Santa Clara County Executive Jeff Smith is asking the Attorney General to get involved after an NBC Bay Area Investigation exposed District Attorney Jeff Rosen gave out thousands of hours of free time off. Jenna Susko reports in a story that originally aired at 6 p.m. on April 9, 2013
Santa Clara County Executive Jeff Smith is asking the Attorney General's office to address legal concerns surrounding District Attorney Jeff Rosen’s use of administrative leave to provide extra time off for his employees.
In an email sent by Smith Tuesday afternoon to Rosen, Smith writes he does not “have any other choice” but to refer the issue to the Attorney General saying, “If this situation had occurred with another department head, I would have asked you to get involved and do your own investigation,” he wrote. “Since I cannot do that in this situation, I plan to ask the Attorney General to address the accusations which would be within her jurisdiction if they were true.”
In response, Rosen issued a statement saying he welcomes a review by the Attorney General.
This comes in the wake of an NBC Bay Area investigation that exposed Rosen directed hundreds of time off requests be altered to reflect administrative leave, allowing employees to bank vacation days they could later cash out. Rosen told NBC Bay Area the extra time was to make up for a county mandated five percent bonus cut taken by lead attorneys.
NBC Bay Area reported Monday that the legal counsel for the union representing employees who received the free time off is calling the practice “a gift of public funds”
At the Board of Supervisors meeting this morning Smith said because these circumstances are unique, he prefers to refer the investigation to an external party but District 5 Supervisor Joe Simitian disagreed.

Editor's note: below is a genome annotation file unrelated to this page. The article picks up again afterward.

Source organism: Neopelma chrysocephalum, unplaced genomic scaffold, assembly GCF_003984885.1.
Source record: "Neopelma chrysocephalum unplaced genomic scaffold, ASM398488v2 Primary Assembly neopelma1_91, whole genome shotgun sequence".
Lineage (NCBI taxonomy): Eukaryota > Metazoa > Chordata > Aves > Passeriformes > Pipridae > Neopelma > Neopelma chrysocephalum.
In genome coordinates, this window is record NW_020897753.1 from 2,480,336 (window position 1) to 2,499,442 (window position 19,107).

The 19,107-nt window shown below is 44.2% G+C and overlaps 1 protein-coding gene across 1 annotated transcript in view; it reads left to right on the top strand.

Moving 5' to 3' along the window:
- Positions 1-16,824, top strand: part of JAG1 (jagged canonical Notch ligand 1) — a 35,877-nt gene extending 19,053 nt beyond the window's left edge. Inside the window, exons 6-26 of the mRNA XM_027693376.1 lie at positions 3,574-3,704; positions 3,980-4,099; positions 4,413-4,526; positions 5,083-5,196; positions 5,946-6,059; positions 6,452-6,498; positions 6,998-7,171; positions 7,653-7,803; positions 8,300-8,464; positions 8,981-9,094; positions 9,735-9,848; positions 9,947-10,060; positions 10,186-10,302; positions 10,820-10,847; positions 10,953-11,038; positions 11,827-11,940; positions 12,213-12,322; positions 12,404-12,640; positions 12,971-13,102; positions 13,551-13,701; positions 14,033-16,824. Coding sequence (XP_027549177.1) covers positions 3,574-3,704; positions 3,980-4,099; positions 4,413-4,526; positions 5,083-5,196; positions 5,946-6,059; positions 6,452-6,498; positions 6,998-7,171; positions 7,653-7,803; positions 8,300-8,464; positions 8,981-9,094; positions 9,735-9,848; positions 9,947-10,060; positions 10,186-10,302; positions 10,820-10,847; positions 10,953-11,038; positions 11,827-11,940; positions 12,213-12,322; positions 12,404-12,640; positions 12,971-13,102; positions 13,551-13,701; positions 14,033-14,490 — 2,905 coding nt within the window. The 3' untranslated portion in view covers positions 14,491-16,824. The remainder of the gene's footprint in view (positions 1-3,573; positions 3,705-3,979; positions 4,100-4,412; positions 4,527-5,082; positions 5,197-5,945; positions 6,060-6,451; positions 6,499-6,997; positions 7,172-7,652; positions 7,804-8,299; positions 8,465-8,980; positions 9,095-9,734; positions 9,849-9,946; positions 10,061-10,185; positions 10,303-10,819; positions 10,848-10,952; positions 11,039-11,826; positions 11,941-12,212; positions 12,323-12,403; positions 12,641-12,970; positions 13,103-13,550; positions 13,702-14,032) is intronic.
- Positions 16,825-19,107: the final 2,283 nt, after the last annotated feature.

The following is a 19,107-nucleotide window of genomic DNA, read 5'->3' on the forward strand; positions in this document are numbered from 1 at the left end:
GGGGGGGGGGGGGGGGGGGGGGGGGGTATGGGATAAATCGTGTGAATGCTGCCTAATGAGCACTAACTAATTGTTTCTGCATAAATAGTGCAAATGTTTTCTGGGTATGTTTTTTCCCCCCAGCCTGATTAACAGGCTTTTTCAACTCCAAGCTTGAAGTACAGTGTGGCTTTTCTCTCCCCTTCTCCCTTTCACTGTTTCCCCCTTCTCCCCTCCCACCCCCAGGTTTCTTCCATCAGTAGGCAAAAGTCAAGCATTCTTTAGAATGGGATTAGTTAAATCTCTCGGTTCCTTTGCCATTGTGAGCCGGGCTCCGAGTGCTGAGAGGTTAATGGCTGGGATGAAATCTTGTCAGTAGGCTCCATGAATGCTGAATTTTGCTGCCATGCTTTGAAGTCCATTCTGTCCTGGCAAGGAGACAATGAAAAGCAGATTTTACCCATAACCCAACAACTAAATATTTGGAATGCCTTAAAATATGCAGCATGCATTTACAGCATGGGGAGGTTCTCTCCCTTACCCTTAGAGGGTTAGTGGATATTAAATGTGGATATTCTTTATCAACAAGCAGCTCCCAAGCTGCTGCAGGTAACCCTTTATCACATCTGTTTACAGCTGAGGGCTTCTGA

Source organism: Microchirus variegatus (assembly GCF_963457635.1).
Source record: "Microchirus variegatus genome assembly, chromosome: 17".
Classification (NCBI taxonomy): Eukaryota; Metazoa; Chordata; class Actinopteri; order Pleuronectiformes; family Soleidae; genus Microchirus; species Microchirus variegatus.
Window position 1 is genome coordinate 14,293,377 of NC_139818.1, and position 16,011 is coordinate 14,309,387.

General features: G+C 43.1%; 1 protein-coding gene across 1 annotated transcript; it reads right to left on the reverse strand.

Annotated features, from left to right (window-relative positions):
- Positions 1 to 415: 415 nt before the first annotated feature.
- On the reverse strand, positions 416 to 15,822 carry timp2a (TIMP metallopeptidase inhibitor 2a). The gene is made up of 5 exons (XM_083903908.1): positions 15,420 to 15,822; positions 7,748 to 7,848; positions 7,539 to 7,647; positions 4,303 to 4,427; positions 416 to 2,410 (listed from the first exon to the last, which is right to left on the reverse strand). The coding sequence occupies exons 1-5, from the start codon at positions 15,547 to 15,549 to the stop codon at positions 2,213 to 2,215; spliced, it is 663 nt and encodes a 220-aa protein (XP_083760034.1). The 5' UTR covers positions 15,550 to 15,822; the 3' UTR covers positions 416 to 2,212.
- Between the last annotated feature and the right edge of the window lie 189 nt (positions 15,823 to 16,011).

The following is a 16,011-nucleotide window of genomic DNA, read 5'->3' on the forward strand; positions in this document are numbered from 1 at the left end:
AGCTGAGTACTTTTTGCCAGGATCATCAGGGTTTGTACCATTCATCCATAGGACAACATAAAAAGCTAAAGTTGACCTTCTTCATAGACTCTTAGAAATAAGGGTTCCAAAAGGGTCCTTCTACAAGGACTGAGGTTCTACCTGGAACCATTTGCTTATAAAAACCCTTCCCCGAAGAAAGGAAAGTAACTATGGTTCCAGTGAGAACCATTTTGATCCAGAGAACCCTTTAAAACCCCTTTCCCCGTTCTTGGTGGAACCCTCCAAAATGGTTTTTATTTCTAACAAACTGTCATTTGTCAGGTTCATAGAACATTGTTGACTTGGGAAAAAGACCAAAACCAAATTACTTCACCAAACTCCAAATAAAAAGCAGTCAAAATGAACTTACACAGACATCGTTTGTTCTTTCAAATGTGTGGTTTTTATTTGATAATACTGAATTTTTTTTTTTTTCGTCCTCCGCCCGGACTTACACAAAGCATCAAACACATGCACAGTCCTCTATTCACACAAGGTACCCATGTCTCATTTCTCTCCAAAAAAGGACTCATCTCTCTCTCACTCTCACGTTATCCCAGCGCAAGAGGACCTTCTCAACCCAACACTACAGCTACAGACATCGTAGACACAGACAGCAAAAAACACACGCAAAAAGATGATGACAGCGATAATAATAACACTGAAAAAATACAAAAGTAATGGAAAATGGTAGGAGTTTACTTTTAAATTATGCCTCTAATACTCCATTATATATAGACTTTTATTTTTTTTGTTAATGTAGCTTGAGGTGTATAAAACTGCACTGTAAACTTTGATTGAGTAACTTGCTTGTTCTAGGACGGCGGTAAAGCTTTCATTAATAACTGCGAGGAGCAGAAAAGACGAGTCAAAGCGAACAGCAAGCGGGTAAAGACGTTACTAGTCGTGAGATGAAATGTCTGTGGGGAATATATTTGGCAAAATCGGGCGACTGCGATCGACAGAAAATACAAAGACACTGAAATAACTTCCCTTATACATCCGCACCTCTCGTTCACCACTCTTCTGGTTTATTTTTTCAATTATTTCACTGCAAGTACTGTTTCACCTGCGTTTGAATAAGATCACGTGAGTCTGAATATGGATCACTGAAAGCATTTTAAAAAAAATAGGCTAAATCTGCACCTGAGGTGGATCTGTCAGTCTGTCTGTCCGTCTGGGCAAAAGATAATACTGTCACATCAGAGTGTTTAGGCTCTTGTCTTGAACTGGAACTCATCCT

Simitian said the county’s internal legal counsel should first establish if the DA violated policy before initiating an outside investigation. Simitian said he will request that opinion from county counsel.
"I'd like to avoid the cost, the delay and frankly, having someone who is not familiar with the county organization," Simitian told NBC Bay Area. "Sort out the fundamental question which is: is it allowed or not?"
The other three supervisors supported an investigation by outside legal counsel.
“The first thing you ask your yourself is ‘Did I know about it? Were we put on notice about it? Were we informed? Was it something that came before this that we acted upon?” Supervisor Dave Cortese of District 3 told NBC Bay Area in an interview Tuesday. “And the answer to all of those questions in my mind was ‘no.’”
Cortese told the Investigative Unit he believes an outside investigation is necessary.
"I didn't know these payouts were happening," Cortese said. "If we don't have somebody independent come in and make a determination of what happened in a binding way, this could just become very messy."
In an interview with the Investigative Unit Monday afternoon, Smith alluded to his plans to get the Attorney General involved. “We really can’t do an internal investigation without certainly incurring a lot of criticism, no matter what the investigation shows,” Smith said. “Probably the referral to the Attorney General’s office is the most appropriate.”
Monday, the County Executive’s office issued a memo capping the use of administrative leave in the DA’s office to forty hours per employee per fiscal year.
NBC Bay Area found lead attorneys in the District Attorney’s office received 2,214 hours of administrative leave in 2012. Compare that to 2011, when the same group received a quarter of that - 538 hours.
According to county policy, administrative leave is to be given at the department head's discretion to employees who have worked "an extraordinary number of hours" and according to the union contract, in “increments usually less than one day”.
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